A Bahraini human rights group says the health condition of prominent Bahraini human rights advocate Ebtisam al-Saegh, who has repeatedly gone on hunger strike in protest at the torture and ill-treatment she has endured in prison, has deteriorated following a mass food poisoning.
According to a Twitter account attributed to Nabeel Rajab, the chairman of the Bahrain
Center for Human Rights, the pro-democracy campaigner had to be hospitalized after inmates at women’s prison in the country’s north-central Isa Town suffered nausea and vomiting, Arabic-language Lualua television network reported.
Saegh, who works for the Salam for Democracy and Human Rights, was first arrested in May but was released later that month after being beaten and sexually assaulted by Bahraini regime forces.
The prominent human rights advocate went on an open-ended hunger strike on July 11 to express outrage at being tortured during interrogation at the notorious Criminal Investigation Building after her last arrest on July 3, and being denied the right to meet her family members or contact her lawyer.
Late last month, the Observatory for the Protection of Human Rights Defenders called on Manama to ensure the physical and psychological well-being of Saegh as well as Mohammed al-Shakhouri and Radhi al-Qatari.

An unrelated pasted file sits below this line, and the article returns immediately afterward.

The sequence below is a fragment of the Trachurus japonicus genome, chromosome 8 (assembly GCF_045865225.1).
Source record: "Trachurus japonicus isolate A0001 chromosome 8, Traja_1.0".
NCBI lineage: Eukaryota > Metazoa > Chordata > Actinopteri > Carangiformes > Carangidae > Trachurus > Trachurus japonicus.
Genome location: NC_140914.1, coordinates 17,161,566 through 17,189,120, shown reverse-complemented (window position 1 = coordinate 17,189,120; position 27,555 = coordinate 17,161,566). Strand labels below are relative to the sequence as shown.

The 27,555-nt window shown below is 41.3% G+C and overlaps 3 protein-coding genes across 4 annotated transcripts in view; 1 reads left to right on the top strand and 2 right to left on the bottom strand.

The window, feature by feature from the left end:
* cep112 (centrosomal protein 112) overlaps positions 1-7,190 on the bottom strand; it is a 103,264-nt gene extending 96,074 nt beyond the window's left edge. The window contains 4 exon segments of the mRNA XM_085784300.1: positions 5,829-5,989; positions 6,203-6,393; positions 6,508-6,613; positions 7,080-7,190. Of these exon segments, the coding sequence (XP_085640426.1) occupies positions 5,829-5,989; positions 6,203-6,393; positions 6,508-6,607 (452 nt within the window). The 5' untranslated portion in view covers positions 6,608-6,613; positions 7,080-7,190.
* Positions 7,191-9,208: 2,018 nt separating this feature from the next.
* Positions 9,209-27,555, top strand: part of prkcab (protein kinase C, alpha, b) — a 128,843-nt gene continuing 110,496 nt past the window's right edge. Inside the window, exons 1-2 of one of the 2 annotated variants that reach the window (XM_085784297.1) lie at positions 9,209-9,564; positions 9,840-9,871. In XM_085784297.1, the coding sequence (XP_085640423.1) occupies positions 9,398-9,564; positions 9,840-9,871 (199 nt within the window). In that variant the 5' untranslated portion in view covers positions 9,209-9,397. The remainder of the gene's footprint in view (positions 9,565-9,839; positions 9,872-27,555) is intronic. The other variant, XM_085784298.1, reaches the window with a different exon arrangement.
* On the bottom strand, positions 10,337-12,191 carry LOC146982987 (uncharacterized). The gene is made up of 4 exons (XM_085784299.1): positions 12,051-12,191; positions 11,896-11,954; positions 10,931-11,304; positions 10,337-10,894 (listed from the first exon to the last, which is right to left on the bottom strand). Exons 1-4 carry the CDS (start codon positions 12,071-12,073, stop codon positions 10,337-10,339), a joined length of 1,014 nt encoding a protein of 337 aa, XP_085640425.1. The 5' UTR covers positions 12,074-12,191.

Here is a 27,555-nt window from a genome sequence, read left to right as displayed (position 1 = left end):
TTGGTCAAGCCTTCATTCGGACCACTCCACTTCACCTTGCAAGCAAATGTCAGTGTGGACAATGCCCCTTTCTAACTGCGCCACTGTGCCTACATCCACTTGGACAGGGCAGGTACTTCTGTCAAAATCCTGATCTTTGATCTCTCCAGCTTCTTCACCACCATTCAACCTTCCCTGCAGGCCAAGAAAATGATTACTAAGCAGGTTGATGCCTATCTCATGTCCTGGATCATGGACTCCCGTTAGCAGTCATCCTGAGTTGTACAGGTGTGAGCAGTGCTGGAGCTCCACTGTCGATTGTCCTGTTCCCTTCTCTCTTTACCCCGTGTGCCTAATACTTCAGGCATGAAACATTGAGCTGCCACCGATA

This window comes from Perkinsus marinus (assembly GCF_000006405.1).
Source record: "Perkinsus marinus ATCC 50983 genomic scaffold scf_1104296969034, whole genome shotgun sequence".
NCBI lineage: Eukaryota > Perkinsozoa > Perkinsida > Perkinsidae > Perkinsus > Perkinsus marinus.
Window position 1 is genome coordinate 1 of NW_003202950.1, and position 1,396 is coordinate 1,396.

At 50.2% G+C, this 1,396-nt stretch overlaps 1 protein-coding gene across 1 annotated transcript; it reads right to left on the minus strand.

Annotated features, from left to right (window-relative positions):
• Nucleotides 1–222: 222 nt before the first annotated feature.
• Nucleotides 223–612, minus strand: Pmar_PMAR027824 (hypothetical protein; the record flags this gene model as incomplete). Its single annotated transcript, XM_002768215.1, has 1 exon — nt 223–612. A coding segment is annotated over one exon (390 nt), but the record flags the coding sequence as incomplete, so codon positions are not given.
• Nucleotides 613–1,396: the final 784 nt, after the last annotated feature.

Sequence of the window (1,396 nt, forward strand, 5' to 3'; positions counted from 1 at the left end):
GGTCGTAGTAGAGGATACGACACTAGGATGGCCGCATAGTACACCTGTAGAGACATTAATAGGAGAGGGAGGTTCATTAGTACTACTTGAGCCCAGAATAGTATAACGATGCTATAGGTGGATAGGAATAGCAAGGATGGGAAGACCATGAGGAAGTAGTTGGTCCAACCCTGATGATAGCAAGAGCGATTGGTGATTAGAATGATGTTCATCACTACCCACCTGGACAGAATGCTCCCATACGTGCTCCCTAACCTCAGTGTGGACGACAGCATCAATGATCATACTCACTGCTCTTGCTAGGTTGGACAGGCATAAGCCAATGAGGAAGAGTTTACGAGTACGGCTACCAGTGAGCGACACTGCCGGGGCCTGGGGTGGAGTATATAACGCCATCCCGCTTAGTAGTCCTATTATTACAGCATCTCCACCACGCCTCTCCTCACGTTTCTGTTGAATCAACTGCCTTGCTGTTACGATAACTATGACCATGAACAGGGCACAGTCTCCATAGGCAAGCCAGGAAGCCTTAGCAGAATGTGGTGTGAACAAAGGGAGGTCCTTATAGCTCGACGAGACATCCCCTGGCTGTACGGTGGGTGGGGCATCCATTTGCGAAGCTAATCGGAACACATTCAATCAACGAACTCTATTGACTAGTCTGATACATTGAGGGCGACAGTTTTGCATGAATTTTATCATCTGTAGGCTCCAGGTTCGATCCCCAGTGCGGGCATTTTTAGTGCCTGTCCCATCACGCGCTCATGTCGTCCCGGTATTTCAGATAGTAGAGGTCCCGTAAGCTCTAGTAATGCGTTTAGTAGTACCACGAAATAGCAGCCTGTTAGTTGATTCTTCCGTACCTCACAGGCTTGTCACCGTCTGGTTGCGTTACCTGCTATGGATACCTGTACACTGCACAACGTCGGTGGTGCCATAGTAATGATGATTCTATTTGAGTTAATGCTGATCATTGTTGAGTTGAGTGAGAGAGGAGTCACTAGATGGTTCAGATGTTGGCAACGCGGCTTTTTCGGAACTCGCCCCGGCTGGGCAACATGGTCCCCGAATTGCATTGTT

The rights group called for the immediate and unconditional release of the trio, arguing that their continued detention was merely aimed at silencing voices speaking out against abuses in Bahrain.
It also urged the Al Khalifah regime to allow the jailed activists “unhindered access to their family, lawyers as well as proper medical treatment… and guarantee their right to due process and a fair trial.”
Rights group Americans for Democracy & Human Rights in Bahrain has enumerated a list of restrictive measures that the Al Khalifah regime has taken against Saegh.
Thousands of anti-regime protesters have held demonstrations in Bahrain on an almost daily basis ever since a popular uprising began in the country in mid-February 2011.
They are demanding that the Al Khalifah dynasty relinquish power and allow a just system representing all Bahrainis to be established.
Manama has gone to great lengths to clamp down on any sign of dissent. On March 14, 2011, troops from Saudi Arabia and the United Arab Emirates were deployed to assist Bahrain in its crackdown.
This image provided by an activist, who requested to remain unnamed, shows people carrying a man who was injured by Bahraini regime forces during a raid on a sit-in demonstration in the village of Diraz, Bahrain, on May 23, 2017. (Photo by AP)
Scores of people have lost their lives and hundreds of others sustained injuries or got arrested as a result of the Al Khalifah regime’s crackdown.
In March, Bahrain’s parliament approved the trial of civilians at military tribunals in a measure blasted by human rights campaigners as being tantamount to imposition of an undeclared martial law countrywide.
Bahraini monarch King Hamad bin Isa Al Khalifah ratified the constitutional amendment on April 3.